Bradford’s Weekly Newpaper Magazine
VOL. 171 NO. 29 BRADFORD JOURNAL/MINER THURSDAY, JULY 26, 2012 www.bradfordjournal.com Bradford Journal/McKean County Miner/Mount Jewett Echo Phone 814-465-3468
The Winchells Enjoy A Meal At Arby’s
Piece of The World
Bradford Journal Photo Along South Center Street, posing on their magic carpet in their little piece of Bradford Journal Photo the world are Kacen Vawter 2, on the left, Gigi and Dave Winchell of Allegany, NY look up from their meal at Arby’s, Bradford, and Lexus Shirley 1. The day was warm July 23rd. They tell us that Arby’s is the only place you can find the delicious cheesy and sunny, July 23rd and they were having a grand time. loaded potato bites. The Winchells stop in regularly.
Players Stop And Line Up For A Photo
Bradford Journal Photo These young people were playing a little tag football in the Kiwanis Court Park, July 23rd when we stopped there. From left to right are Dameon Hardy 8, Alex Hardy 10, Alex Kinney 9, and Ben Fish 8. The weather was bright and warm- a good day for touch football.
Local News/Weather 2 Comments & Opinions 3 Obits 4 Social News 6 Ghosts of Bradford 8 Comics 13 Classifieds 15 Horoscope/Word Seek 16 Bradford Journal P.O. Box, Bradford, PA 16701 www.bradfordjournal.com Phone: 814-465-3468
Page 2 Bradford Journal & Miner Thursday, July 26, 2012
LOCAL NEWS Local Church to Hold Benefit Auction A benefit auction will be held Saturday July 28th, 2012 at the Lloyd Burkhouse Auction House (PAAU005494) located at 363 South Kendall Ave. in Bradford Pa. The Auction will start at 10:00 AM with all proceeds from the auction going to benefit the First Wesleyan Church of Bradford. The First Wesleyan Church is trying to raise money to pay for a new roof, increase handicapped accessibility, and deal with other building and maintenance issues the church is facing. About a week ago the First Wesleyan church began an appeal to the public for items to sell at the benefit auction. According to new Pastor Chris Terbush, “ We have received some calls from people wanting to donate items for the auction..” We are grateful to the residents of Bradford and the surrounding communities for helping us to raise funds. First Wesleyan Local Board of Admission member Jeff
Nuhfer stated “ The congregation of the First Wesleyan Church wishes to thank Mr. Lloyd Burkhouse for the use of his facility and for all the help he and his wife have given us to make this auction a reality.” People wanting to donate items can bring them to the Lloyd Burkhouse Auction House Sunday from 1pm to 6pm and on Monday from 10am to 6pm. Besides holding the auction, members of the First Wesleyan Church plan to sell lunch in order to help raise money for the church repairs. A barbeque pulled chicken sandwich or a sloppy joe plus macaroni salad, a bag of chip, and a cold beverage will be sold for $6.00. Drinks and other food items will be on sale during the auction. Lunch will be available from 11am to 5pm or until all lunches are sold out. For more information please contact Pastor Chris Terbush at 814-368-7865.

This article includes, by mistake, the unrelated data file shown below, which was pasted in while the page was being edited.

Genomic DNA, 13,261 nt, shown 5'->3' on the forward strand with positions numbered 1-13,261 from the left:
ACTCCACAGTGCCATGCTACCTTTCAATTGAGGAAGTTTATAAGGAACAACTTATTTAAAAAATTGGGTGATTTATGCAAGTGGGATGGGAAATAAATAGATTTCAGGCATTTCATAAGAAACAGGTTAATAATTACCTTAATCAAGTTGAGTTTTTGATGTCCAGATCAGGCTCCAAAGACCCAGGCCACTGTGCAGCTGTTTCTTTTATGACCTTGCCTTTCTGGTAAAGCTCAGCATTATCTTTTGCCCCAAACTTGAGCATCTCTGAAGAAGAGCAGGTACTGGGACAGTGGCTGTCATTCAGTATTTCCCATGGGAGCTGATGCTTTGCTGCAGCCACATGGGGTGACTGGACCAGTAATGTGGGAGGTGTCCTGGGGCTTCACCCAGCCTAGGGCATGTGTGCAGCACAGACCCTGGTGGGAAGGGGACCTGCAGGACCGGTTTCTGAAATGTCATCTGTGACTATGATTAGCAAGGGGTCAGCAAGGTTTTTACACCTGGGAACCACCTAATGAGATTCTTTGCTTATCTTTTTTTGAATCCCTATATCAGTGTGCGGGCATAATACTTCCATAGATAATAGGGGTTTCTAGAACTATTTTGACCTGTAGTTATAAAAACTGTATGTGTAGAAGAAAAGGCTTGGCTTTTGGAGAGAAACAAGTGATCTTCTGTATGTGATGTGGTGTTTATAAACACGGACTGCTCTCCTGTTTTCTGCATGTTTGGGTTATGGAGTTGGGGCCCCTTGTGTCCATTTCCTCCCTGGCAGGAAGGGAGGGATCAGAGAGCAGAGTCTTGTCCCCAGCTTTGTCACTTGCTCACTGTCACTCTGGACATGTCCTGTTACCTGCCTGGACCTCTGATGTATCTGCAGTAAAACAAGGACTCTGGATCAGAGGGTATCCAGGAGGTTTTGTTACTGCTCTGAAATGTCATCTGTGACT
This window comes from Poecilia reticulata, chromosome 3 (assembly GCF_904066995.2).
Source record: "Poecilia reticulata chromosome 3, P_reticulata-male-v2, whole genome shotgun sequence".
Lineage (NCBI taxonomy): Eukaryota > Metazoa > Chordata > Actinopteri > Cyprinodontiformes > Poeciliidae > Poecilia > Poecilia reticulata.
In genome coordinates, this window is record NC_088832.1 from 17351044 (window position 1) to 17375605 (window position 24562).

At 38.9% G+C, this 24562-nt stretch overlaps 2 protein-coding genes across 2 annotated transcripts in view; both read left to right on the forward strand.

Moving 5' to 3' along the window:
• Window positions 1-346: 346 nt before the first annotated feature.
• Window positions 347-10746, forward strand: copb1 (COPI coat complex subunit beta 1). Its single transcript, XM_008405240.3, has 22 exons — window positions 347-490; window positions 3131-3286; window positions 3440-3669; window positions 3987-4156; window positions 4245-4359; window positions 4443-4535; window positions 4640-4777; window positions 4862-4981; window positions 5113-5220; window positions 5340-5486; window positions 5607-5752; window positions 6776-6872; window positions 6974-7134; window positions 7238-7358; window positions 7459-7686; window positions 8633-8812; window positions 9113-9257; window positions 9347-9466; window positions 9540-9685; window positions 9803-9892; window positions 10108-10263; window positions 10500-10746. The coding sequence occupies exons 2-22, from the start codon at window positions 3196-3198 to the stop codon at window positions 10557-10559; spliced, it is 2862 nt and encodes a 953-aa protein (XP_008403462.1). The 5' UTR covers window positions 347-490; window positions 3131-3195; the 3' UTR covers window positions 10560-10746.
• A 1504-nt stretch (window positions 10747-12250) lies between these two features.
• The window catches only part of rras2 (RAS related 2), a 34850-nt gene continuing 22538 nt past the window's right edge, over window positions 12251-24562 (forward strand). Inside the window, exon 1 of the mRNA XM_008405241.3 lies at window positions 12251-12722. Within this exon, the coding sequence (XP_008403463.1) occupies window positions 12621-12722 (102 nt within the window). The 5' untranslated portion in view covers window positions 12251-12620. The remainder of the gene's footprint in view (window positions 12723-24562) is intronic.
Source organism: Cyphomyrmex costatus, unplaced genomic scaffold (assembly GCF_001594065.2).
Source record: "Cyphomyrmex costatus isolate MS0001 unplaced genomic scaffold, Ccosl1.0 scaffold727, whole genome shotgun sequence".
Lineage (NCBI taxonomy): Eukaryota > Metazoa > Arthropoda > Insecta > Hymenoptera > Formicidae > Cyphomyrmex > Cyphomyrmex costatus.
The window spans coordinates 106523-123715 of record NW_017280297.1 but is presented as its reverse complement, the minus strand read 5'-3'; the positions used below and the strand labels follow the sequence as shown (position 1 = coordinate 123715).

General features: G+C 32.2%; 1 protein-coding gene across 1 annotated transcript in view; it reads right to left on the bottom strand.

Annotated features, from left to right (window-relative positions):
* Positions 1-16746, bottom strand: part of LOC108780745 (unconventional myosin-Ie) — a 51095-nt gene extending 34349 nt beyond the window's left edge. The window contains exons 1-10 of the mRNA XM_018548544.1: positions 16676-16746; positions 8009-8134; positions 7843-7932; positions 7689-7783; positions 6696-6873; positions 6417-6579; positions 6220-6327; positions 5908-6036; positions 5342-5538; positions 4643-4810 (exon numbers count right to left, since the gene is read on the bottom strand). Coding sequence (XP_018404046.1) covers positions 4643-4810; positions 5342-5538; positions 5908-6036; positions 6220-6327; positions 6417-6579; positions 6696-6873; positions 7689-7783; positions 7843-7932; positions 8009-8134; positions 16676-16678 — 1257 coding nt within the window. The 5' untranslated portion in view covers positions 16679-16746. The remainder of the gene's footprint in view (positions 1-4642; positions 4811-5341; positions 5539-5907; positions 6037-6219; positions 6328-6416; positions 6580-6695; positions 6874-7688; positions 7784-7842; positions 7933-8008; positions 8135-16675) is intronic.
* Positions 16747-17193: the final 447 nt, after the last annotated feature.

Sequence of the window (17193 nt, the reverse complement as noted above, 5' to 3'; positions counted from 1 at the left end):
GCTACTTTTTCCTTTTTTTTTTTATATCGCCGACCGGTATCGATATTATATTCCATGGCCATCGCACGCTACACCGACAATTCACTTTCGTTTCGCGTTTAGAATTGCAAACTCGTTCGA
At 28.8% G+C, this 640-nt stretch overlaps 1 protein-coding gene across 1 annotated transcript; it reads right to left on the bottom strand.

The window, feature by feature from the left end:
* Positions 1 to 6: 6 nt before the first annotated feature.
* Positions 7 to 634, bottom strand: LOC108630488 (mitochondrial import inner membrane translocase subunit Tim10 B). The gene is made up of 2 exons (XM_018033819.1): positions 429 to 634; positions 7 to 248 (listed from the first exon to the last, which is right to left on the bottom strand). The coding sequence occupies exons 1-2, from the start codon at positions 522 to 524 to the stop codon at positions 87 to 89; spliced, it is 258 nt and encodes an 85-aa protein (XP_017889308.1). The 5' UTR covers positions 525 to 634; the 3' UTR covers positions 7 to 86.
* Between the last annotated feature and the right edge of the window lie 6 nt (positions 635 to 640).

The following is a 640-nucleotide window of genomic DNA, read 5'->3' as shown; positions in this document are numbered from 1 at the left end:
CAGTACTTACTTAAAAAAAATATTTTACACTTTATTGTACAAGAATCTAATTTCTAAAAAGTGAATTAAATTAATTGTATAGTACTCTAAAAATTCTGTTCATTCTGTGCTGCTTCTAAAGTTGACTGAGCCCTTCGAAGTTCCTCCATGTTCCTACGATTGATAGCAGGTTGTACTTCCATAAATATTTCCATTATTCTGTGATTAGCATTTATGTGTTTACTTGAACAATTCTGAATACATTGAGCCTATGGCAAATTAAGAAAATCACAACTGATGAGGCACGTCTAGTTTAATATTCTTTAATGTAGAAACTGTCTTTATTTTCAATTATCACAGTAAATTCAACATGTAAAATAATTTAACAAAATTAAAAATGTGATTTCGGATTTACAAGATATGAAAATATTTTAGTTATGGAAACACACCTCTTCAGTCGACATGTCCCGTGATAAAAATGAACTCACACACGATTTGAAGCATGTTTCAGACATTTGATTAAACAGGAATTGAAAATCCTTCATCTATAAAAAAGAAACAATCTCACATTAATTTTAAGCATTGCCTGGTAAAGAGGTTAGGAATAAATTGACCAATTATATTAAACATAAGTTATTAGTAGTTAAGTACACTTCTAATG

4-H is Celebrating 100 Years One hundred years ago in 1912, the first 4-H clubs were started in Pennsylvania. It only took a few years for Penn State Extension, the parent organization of the state 4-H program, to reach McKean County. 4-H is the only non-formal youth organization based at land grant universities and often the first experience many young people have with higher education. 4-H helps young people develop knowledge and skills to become capable, caring and contributing citizens through a wide variety of hands-on learning projects such as gardening, sewing, pet care, rocketry, robotics, insects, careers, wildlife, livestock, horses, dairy, cooking, GIS, babysitting and more. Membership in 4-H is open to all youth, ages 5 to 19, without regard to race, color, religion, national origin, gender, disability, sexual orientation, or marital/parental status, and relies on parent and adult volunteer participation to help youth reach their potential. Penn State is com-
mitted to affirmative action, equal opportunity, and the diversity of its workforce. This year a book of local 4-H memories is being compiled by Ann Dunkerton, 4-H Extension Educator in the McKean County office, to be available for purchase at the 4-H Center during the McKean County Fair, August 12-18. Current and former 4-H members are invited to send stories and photos to the Extension Office by July 31, so that as many as possible may be included in the book. Photos and news articles from the Extension archives will also be used. The proceeds from the sale of this book will go toward the McKean County 4-H Endowment to support the continuation of the local program. On August 16, from 2:00-4:00 p.m., past, present, and future 4-H’ers are encouraged to gather in the 4-H Center on the McKean County Fairgrounds to share their stories and experiences. There is no charge for this event (aside from Fair admission; seniors 62+ are admitted free onto